The Way Way Back is the back row in an old station wagon, the one that sometimes faced the rear. It is not a place of honor. The way, way back is where Duncan (Liam James) is relegated when he heads off to the beach for the summer with his mother, Pam (Toni Collette), her overbearing boyfriend, Trent (Steve Carell), and his daughter, Steph (Zoe Levin).
The first scene of the movie is poignant and powerful, the trailer captures just a hint of it’s awkwardness and cruelty. Duncan arrives at the beach house knowing he does not fit into this world and with little hope that he will enjoy his summer. But he finds a place where he fits in, an aging local water park.
This story isn’t new, but some of the best stories are the ones that are familiar to us, and this one was ably and beautifully told by the film. It started with a great script but was executed well both in direction and acting. It was fantastic to see Steve Carrell playing such a different character. I’m beginning to be convinced he’s a much better actor than comedian. Toni Collette is always marvelous, and as much as I wanted to hate her character at times, she made a difficult role sympathetic. Sam Rockwell, Nat Faxon and Maya Rudolph were all terrific as staff at the water park and their scenes gave the film the levity it needed. There was a small shout-out to Memphis in one of those scenes that made the theater roar with delight during the screening I attended.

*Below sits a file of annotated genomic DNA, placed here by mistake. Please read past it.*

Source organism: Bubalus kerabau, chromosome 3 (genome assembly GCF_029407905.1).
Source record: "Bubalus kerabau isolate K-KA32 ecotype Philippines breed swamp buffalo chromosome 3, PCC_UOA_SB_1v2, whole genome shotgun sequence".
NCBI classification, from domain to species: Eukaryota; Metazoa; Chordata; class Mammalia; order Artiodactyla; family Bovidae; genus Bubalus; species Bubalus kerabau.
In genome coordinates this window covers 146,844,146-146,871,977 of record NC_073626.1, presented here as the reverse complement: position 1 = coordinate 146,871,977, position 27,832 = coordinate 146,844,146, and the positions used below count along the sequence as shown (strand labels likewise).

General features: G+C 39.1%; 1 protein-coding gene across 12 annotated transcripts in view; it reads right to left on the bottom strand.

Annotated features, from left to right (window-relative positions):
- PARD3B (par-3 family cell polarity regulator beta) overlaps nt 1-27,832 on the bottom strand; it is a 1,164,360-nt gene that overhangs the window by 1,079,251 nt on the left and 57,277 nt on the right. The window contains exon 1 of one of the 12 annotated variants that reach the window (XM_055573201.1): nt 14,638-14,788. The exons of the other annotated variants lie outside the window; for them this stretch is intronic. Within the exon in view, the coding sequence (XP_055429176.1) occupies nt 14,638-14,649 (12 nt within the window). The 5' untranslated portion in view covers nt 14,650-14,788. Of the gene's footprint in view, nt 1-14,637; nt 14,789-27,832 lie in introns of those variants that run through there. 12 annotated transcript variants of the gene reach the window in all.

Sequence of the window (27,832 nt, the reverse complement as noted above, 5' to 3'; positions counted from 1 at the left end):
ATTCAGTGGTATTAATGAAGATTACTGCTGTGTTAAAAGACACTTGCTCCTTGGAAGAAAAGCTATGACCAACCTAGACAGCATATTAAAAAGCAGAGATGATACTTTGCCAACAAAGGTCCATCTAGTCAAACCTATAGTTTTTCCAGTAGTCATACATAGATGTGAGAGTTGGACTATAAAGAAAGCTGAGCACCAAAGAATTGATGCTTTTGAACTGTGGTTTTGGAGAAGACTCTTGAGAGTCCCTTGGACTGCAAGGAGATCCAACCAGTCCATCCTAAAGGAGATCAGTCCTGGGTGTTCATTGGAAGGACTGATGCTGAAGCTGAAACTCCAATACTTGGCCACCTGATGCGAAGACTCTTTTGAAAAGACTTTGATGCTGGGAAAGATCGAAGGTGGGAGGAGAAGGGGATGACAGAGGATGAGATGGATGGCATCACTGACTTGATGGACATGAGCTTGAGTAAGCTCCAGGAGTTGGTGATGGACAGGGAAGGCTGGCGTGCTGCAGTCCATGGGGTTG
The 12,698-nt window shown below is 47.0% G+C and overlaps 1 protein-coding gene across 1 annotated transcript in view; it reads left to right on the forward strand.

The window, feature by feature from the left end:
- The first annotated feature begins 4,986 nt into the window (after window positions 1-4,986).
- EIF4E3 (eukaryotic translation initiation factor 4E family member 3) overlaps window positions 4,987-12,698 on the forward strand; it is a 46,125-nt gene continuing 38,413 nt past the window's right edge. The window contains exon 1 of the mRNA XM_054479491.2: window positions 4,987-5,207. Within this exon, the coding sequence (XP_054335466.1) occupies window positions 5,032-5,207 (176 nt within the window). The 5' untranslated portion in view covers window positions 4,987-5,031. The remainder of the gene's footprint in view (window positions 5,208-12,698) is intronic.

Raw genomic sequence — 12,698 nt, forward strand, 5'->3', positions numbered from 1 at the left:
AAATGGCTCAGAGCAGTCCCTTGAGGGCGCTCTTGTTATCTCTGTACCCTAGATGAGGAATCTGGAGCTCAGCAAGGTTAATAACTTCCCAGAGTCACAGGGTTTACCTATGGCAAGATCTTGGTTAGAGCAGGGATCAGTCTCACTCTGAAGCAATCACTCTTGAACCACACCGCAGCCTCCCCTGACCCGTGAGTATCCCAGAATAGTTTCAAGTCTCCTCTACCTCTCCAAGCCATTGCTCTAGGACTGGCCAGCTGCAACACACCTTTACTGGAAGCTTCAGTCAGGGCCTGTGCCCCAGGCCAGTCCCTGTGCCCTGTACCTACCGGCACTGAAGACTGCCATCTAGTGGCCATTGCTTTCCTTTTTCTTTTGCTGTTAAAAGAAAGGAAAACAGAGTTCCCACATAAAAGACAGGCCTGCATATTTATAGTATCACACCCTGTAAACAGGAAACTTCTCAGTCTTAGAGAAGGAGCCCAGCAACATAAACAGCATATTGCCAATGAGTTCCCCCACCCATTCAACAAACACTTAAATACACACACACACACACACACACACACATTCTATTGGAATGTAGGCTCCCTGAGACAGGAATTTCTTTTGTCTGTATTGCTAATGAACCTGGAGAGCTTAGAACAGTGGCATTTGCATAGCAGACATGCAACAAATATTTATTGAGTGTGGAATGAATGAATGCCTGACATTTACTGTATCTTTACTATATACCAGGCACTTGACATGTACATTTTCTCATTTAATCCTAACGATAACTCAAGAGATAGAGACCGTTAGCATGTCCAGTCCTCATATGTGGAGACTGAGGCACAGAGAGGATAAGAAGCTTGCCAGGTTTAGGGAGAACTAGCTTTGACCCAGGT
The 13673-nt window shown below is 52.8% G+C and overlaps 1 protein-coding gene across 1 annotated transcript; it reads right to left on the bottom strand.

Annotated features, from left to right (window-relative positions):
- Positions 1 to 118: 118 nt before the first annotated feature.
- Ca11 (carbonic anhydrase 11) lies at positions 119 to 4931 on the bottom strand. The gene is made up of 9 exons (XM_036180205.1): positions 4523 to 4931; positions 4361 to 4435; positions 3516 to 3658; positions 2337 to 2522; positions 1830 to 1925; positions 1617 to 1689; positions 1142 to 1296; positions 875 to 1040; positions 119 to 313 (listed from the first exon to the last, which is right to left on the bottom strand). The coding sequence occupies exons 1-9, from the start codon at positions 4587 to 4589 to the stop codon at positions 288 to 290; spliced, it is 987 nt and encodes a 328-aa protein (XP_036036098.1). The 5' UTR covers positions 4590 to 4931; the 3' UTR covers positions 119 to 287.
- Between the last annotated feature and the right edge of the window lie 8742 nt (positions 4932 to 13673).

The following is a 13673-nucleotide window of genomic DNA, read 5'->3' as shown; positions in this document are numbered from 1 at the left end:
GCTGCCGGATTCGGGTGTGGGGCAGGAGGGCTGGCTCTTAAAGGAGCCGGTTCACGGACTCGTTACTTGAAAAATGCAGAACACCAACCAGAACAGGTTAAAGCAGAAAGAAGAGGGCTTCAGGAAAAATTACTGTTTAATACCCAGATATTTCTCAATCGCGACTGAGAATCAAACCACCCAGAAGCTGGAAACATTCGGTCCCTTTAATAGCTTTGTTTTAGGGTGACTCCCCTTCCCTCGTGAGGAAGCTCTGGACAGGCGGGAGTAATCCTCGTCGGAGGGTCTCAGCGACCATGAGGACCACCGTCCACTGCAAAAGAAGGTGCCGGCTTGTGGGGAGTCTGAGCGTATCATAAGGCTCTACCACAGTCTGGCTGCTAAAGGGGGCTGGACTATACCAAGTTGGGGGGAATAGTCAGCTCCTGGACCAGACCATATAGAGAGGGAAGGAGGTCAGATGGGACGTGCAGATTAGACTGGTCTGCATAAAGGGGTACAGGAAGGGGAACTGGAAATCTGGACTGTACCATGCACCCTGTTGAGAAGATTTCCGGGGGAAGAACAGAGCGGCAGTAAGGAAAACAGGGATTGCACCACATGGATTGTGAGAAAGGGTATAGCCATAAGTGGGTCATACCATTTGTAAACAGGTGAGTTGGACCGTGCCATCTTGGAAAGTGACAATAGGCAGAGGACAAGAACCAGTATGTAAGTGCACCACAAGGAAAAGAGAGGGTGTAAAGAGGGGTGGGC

When you are in the way, way back, there’s no place to go but up. The ending to this film doesn’t tie up every loose end, but it left me thoughtful, happy, and looking forward to seeing what Nat Faxon and Jim Rash (who co-wrote and co-directed The Way Way Back) will come up with next.
4/5 stars | Rated PG-13 | Now playing in select cities, opening everywhere July 26 | view the trailer on YouTube